On the 28th, Nixon went to Camp David to further work out plans with low-level staffers who were in and out of meetings all day. It seems that the President had finally taken to heart a meeting he’d had with Haldeman two weeks before, when the Chief of Staff had told Nixon that the president needed to be prepared for a time when he might need to ask for the resignations of himself, Ehrlichman, and others.

And on Sunday April 29th, phone calls were made. Nixon called Ehrlichman, and Ehrlichman called Haldeman. The two men traveled to Camp David, where an obviously stricken President Nixon informed his two most trusted aides that he would need their resignations in the morning. Haldeman was ready, almost relieved to be out; Ehrlichman pushed back a little, but relented in seeing that Nixon’s position was firm.

Both men submitted their resignations on Monday the 30th. On May 1st, 50 years ago today, Nixon announced the resignations of the two men, as well as the firing of John Dean as White House counsel. (For his part, Dean will happily accept his termination and consider himself free to tell the prosecutors anything they want to know, including anything involving Nixon. He’ll agree to accept a cooperation agreement that will get him a 5-year prison sentence – likely with time served to be no longer than 18-20 months at most – in exchange for his testimony. He also agrees to testify for Sam Dash in front of the Senate Waterge Committee which is due to begin hearings in just a week or two.)

Phase two of Watergate comes to an end. This is where the movie All The President’s Men concludes. It’ll continue with phase three at the start of the Ervin Committe hearings.

A New Ballgame

Things can change sloooooowly, so slowly, in Washington DC most of the time. But then some crazy event comes along and things change on a dime. The first two weeks of May, 1973 are the latter.

Out are:

HR Haldeman, former White House chief of staff and the 2nd most powerful man in the country

John Ehrlichman, White House Domestic Policy advisor, and second to only Haldeman in the power he’s wielded.

John Dean, fired as White House Counsel, now getting real cozy with prosecutors.

Richard Kleindienst, former Attorney General. Kleindienst is mostly clear of any Watergate malfeasance…but if you’re at the conn of the DoJ when that ship hits the iceberg, you are out of a job.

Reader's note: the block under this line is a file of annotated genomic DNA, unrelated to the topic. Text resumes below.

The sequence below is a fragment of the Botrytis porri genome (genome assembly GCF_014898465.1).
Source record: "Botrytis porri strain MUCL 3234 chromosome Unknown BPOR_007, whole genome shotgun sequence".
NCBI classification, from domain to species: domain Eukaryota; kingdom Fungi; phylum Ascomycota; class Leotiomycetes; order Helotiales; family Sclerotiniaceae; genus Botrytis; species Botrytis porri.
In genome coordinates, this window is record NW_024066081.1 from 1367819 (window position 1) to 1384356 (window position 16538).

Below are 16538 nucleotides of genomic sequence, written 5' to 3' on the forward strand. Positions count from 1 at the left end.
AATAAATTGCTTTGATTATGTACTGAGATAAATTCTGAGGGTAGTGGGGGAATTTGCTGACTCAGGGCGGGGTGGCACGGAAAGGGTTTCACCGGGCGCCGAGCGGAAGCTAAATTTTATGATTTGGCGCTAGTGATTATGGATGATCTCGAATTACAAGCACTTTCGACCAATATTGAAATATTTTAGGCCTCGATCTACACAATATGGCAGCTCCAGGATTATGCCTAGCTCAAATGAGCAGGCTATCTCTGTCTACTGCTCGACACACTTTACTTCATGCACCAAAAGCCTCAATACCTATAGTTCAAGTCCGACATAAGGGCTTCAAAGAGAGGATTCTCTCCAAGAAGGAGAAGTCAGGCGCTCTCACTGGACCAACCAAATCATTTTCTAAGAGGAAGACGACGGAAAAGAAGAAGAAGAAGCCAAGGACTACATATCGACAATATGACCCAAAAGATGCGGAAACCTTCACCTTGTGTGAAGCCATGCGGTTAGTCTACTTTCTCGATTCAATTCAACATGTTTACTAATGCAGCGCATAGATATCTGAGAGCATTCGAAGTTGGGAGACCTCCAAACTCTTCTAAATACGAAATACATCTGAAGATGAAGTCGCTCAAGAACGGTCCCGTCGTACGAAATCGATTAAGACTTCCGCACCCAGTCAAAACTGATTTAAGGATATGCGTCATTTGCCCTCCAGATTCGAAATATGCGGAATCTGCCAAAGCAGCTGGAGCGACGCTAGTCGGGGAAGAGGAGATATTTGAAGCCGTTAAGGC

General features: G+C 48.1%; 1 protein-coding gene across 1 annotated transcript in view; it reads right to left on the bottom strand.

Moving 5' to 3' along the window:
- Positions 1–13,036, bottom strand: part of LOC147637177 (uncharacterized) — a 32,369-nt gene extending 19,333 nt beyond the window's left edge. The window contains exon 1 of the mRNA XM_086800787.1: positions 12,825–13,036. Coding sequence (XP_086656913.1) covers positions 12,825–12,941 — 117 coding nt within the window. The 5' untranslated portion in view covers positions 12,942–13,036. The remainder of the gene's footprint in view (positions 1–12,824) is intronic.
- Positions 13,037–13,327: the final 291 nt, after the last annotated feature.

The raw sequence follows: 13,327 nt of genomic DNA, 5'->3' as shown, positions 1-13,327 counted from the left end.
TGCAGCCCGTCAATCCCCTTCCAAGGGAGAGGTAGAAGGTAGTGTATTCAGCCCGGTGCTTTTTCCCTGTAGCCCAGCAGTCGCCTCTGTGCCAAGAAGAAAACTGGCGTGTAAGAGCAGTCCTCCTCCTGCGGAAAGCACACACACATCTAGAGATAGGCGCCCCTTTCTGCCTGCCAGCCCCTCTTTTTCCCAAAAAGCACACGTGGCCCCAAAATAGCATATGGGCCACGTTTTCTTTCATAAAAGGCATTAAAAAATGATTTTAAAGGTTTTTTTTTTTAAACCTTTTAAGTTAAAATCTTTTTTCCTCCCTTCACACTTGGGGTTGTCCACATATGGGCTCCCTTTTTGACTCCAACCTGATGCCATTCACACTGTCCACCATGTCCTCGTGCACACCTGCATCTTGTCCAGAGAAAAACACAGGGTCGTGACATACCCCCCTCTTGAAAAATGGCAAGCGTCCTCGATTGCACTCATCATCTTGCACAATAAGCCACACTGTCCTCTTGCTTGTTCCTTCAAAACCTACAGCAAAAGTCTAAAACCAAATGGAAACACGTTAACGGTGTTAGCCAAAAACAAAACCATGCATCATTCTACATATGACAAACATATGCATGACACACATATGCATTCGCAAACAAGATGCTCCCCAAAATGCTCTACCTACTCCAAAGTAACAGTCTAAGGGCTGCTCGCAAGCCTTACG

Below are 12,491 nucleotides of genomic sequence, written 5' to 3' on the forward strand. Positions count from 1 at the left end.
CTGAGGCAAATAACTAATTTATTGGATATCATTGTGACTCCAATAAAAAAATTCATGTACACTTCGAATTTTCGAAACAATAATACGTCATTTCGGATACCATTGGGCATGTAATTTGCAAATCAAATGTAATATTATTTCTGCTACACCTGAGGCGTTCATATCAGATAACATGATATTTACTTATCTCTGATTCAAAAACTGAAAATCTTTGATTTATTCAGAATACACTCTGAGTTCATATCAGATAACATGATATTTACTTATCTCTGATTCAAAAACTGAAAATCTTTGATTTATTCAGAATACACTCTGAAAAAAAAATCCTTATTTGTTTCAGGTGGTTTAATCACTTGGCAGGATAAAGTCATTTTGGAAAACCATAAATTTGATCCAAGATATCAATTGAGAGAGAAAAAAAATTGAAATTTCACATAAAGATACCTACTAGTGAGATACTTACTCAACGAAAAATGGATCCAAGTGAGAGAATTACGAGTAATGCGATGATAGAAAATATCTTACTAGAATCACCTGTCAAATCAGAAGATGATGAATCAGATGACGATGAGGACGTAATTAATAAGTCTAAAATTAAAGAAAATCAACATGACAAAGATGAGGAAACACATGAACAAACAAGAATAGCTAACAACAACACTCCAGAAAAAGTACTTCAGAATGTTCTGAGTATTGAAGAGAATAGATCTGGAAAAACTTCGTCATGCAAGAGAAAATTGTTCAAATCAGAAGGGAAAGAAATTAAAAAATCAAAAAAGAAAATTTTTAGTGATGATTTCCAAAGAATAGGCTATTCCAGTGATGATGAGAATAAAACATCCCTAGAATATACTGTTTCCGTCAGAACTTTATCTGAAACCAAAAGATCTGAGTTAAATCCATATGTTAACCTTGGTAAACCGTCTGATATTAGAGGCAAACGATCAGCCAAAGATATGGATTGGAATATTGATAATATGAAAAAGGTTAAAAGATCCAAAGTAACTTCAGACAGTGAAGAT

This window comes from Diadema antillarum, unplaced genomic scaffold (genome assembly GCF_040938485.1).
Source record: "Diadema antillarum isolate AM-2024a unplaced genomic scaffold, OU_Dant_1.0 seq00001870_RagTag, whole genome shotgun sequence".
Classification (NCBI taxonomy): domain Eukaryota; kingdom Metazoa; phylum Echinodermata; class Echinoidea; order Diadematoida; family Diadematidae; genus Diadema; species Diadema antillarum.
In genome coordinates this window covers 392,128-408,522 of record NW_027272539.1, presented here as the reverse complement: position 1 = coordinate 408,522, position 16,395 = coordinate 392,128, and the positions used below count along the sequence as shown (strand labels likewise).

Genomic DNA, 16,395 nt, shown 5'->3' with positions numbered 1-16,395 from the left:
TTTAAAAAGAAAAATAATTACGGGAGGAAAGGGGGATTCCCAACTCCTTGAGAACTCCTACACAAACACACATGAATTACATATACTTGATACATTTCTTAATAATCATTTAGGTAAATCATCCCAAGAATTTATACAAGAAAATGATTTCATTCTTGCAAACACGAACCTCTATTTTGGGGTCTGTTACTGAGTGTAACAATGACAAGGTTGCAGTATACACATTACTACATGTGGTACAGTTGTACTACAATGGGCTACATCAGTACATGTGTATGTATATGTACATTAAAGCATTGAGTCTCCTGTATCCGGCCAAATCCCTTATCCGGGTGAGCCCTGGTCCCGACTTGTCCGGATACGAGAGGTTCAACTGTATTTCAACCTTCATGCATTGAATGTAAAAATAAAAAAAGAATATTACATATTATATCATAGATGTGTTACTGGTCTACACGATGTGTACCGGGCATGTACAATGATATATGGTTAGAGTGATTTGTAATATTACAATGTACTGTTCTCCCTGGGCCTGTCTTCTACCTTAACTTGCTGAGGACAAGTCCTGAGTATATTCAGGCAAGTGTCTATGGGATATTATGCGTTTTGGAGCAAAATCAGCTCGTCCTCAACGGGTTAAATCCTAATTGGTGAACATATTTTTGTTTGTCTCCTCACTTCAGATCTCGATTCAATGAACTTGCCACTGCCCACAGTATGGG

L. Patrick Gray, Interim FBI Director. He’s already been replaced on another interim basis by EPA Director William Ruckelshaus.

Mark Felt…yep, ol’ Deep Throat himself is out of a job by the end of the month. With the Nixon inner circle deciding that Felt can’t burn them any more if they cut him lose, they intentionally leak some nonsense thing to Felt, who dutifully gives it to Woodward and Bernstein. He’s confronted by this and fired.

With all those out-goings, there must be some transfers in. And there are!

Alexander Haig is tipped to be the new Chief of Staff, at least (maybe) on an interim basis. Haig, a West Pointer with a pretty awful academic record, has distinguished himself as a can-do guy who carries out orders and doesn’t ask morality questions within the Department of Defense.

Nixon also has two new attorneys: J. Fred Buzhardt and Leonard Garment. Both are incredibly competent litigators with tons of courtroom and practical experience. In that regard, they’re very much the opposite of John Dean, and they signal that the White House – and Nixon in particular – are girding for a fight.

The two new White House co-counsels couldn’t be any more different personally, however. Buzhardt rose to prominence as a Strom Thurmond attorney, vigorously fighting to preserve segregationist laws in the deep south in the wake of the Civil Rights Act. He’s quiet and unassuming (in addition to being a racist piece of shit, obviously), but is respected and feared by past legal opponents.

Garment, on the other hand, is the most non-Nixon-like lawyer you can imagine. He’s a New York liberal of Jewish heritage (which is like three strikes in the Nixon antisemitic mindspace), but he was also a senior partner with the law firm that Nixon and John Mitchell formed when Nixon had retired from politics after 1962. Garment is outgoing and charismatic, and his effectiveness as an investigator and dealmaker has made him a necessary and valuable presence on the new White House legal team.

In the spirit of 50 Years Ago Today, I started watching HBO’s White House Plumbers last night. I think I made it through the first episode before punting. It’s a bit too campy for my liking, which is a shame, because I think a serious take on the events would be great television.

I’ve enjoyed it so far. Yes, some of the stuff is played a bit too broadly, but a lot of it kind of rings true, too. I don’t think Liddy played Nazi Wehrmacht marches albums for the Hunt family at a dinner party. But they definitely did need to show that Liddy was an open admirer of Hitler, Himmler, et al.

And things go from goofy to…well, horrific eventually. When you know what’s coming (and if you’ve read this thread, you do!) with regards to one of the main characters, when it actually happens it’s honestly just terrifying and kind of traumatizing.